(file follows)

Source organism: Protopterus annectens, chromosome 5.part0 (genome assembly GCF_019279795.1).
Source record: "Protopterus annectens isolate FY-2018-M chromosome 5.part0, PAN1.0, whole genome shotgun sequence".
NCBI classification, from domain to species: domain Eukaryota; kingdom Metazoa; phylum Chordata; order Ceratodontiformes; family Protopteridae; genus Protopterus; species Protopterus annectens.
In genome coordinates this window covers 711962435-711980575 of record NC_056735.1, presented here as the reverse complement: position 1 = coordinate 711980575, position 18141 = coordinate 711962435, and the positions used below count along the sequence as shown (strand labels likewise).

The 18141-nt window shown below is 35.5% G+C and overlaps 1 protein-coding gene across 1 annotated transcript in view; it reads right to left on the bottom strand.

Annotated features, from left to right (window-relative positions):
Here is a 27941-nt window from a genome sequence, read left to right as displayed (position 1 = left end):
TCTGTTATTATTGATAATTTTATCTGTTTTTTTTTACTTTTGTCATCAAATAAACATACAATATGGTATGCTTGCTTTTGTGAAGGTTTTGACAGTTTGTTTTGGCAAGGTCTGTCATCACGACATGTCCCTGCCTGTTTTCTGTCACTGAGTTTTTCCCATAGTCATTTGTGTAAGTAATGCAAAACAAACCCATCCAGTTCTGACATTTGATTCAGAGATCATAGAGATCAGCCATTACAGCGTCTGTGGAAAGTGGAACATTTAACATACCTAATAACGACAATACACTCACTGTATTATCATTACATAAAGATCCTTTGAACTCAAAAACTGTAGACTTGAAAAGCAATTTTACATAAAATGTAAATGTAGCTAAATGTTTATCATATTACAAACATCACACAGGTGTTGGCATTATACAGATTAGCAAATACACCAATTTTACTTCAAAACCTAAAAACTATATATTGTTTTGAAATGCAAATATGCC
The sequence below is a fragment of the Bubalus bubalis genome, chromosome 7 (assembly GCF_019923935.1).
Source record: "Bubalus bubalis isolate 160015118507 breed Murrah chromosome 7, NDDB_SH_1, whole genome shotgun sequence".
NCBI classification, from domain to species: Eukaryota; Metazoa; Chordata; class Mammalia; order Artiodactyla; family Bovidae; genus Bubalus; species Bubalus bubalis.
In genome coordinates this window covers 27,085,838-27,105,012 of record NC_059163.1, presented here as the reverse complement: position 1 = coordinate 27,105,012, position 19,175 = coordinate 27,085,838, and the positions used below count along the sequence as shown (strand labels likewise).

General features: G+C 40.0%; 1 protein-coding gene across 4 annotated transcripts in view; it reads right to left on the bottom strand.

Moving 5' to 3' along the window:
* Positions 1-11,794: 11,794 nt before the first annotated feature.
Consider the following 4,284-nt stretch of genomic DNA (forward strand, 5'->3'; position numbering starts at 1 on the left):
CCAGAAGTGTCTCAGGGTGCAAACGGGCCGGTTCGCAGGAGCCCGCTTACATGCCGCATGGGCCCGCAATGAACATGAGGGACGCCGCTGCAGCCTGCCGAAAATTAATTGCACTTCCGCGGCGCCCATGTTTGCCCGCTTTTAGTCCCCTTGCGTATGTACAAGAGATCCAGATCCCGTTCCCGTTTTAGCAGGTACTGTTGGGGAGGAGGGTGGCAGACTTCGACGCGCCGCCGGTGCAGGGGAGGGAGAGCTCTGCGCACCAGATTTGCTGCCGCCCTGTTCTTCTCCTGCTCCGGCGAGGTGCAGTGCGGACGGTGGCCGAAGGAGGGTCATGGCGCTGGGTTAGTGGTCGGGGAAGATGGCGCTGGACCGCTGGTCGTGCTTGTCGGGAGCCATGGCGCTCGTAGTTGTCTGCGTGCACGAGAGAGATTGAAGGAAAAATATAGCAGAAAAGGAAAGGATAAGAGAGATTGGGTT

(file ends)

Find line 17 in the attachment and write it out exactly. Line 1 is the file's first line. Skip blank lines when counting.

CCAGAAGTGTCTCAGGGTGCAAACGGGCCGGTTCGCAGGAGCCCGCTTACATGCCGCATGGGCCCGCAATGAACATGAGGGACGCCGCTGCAGCCTGCCGAAAATTAATTGCACTTCCGCGGCGCCCATGTTTGCCCGCTTTTAGTCCCCTTGCGTATGTACAAGAGATCCAGATCCCGTTCCCGTTTTAGCAGGTACTGTTGGGGAGGAGGGTGGCAGACTTCGACGCGCCGCCGGTGCAGGGGAGGGAGAGCTCTGCGCACCAGATTTGCTGCCGCCCTGTTCTTCTCCTGCTCCGGCGAGGTGCAGTGCGGACGGTGGCCGAAGGAGGGTCATGGCGCTGGGTTAGTGGTCGGGGAAGATGGCGCTGGACCGCTGGTCGTGCTTGTCGGGAGCCATGGCGCTCGTAGTTGTCTGCGTGCACGAGAGAGATTGAAGGAAAAATATAGCAGAAAAGGAAAGGATAAGAGAGATTGGGTT